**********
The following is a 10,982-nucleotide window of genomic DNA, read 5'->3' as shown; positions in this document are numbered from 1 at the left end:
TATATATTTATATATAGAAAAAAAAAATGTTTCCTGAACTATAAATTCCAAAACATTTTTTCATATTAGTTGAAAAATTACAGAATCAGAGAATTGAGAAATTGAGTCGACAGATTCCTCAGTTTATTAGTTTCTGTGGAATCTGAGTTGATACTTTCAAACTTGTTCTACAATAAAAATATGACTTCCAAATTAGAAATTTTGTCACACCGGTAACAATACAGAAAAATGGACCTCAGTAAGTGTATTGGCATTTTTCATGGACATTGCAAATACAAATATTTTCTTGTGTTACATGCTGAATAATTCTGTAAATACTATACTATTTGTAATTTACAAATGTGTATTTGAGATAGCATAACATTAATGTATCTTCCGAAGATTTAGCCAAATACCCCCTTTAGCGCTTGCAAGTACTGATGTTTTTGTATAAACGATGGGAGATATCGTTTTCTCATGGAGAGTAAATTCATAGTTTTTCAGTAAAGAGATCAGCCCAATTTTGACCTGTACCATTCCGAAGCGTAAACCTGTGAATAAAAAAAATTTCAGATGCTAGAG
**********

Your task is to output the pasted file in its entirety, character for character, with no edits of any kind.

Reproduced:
The following is a 10,982-nucleotide window of genomic DNA, read 5'->3' as shown; positions in this document are numbered from 1 at the left end:
TATATATTTATATATAGAAAAAAAAAATGTTTCCTGAACTATAAATTCCAAAACATTTTTTCATATTAGTTGAAAAATTACAGAATCAGAGAATTGAGAAATTGAGTCGACAGATTCCTCAGTTTATTAGTTTCTGTGGAATCTGAGTTGATACTTTCAAACTTGTTCTACAATAAAAATATGACTTCCAAATTAGAAATTTTGTCACACCGGTAACAATACAGAAAAATGGACCTCAGTAAGTGTATTGGCATTTTTCATGGACATTGCAAATACAAATATTTTCTTGTGTTACATGCTGAATAATTCTGTAAATACTATACTATTTGTAATTTACAAATGTGTATTTGAGATAGCATAACATTAATGTATCTTCCGAAGATTTAGCCAAATACCCCCTTTAGCGCTTGCAAGTACTGATGTTTTTGTATAAACGATGGGAGATATCGTTTTCTCATGGAGAGTAAATTCATAGTTTTTCAGTAAAGAGATCAGCCCAATTTTGACCTGTACCATTCCGAAGCGTAAACCTGTGAATAAAAAAAATTTCAGATGCTAGAG